27. The dental implement according to claim 25, wherein said generally ring- shaped portion has a generally overall cross-section.
28. The dental implement according to claim 27, wherein said generally ring-shaped portion lies in a plane, said oval cross-section having a width dimension and a height dimension, said width dimension extending along said plane and being less than said height dimension.
Description
TECHNICAL FIELD AND BACKGROUND OF THE INVENTION

This application incorporates by reference in its entirety pending U.S. provisional Pat. application entitled DENTAL IMPLEMENT FOR TOOTH RESTORATIONS, Ser. No. 60/355,578, filed Feb. 7, 2002.

The present application relates to a dental implement and, more particularly, to a retaining device, which is used to separate teeth and, further, to hold a contour band in place around a tooth when a cavity in the tooth is to be filled.

When a tooth includes a decayed portion, the decayed portion is excavated and then filled. When the decayed portion is located near its interproximal area between an adjacent tooth, the tooth structure is usually insufficient to provide support to the filling material during the filling process. In order to retain the filling material in the cavity while it hardens, a tooth reconstruction element (typically a thin band, which is usually made of stainless steel or the like) is positioned about the tooth and is secured tightly about the tooth such that the element forms an outer shell or matrix. In this manner, the reconstruction element allows the filling material to fill the excavated portion of the tooth and harden into the correct shape. In addition, in order to accommodate the thickness of the reconstruction element and the shrinkage of the filling material (typically a composite resin) as the filling material cures, the adjacent teeth must be separated.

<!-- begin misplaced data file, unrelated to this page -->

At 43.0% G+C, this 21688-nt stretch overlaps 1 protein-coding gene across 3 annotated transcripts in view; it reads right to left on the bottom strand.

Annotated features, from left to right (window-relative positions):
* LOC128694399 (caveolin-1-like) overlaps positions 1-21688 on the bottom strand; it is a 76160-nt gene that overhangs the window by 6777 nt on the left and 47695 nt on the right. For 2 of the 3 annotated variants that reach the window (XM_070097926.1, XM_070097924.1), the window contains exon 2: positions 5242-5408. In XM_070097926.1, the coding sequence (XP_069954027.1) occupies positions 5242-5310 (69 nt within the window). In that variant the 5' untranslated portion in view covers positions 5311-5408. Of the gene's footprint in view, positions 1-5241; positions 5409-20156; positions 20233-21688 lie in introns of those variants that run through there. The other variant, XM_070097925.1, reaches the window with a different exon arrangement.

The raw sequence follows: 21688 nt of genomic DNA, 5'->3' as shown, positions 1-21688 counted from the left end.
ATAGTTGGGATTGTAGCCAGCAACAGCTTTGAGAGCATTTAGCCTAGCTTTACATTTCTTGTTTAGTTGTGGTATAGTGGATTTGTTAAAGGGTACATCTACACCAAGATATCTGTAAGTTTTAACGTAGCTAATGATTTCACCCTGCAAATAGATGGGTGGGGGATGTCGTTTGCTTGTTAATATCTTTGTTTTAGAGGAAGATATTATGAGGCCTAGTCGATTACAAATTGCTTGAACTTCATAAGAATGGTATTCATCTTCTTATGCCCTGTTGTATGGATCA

Numerous implements have been developed to separate teeth and to hold bands in place about a tooth. For example, open-ended rings, such as described in U.S. Pat. No. 6,336,810 to Bertoletti and U.S. Pat. No. 6,325,625 to Meyer, are positioned around the tooth and include downwardly extending tines that are urged between the teeth to separate the teeth and, further, to secure the band against the selected tooth. In order to position the ring, the tines are separated, which causes the ring to generate an inward spring force. However, when the tines are moved between their initial, unloaded state to their separated, loaded state, over time, it has been found that these rings undergo significant and appreciable plastic deformation and, consequently, lose their resilience and strength. Therefore, over time, the rings lose their ability to generate a sufficient force to properly hold the band in place against the tooth and, further, to generate sufficient force to separate the teeth.